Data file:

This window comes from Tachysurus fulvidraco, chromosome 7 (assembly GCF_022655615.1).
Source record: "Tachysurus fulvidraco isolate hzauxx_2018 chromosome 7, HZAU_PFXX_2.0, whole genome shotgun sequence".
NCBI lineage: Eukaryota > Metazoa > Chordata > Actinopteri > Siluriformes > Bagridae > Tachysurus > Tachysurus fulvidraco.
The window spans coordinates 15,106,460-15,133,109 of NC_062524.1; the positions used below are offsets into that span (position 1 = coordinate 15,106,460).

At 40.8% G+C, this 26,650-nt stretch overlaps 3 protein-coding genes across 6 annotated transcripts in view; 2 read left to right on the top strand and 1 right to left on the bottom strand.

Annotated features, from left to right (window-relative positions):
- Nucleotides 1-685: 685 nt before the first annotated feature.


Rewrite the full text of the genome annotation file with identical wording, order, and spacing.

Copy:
This window comes from Tachysurus fulvidraco, chromosome 7 (assembly GCF_022655615.1).
Source record: "Tachysurus fulvidraco isolate hzauxx_2018 chromosome 7, HZAU_PFXX_2.0, whole genome shotgun sequence".
NCBI lineage: Eukaryota > Metazoa > Chordata > Actinopteri > Siluriformes > Bagridae > Tachysurus > Tachysurus fulvidraco.
The window spans coordinates 15,106,460-15,133,109 of NC_062524.1; the positions used below are offsets into that span (position 1 = coordinate 15,106,460).

At 40.8% G+C, this 26,650-nt stretch overlaps 3 protein-coding genes across 6 annotated transcripts in view; 2 read left to right on the top strand and 1 right to left on the bottom strand.

Annotated features, from left to right (window-relative positions):
- Nucleotides 1-685: 685 nt before the first annotated feature.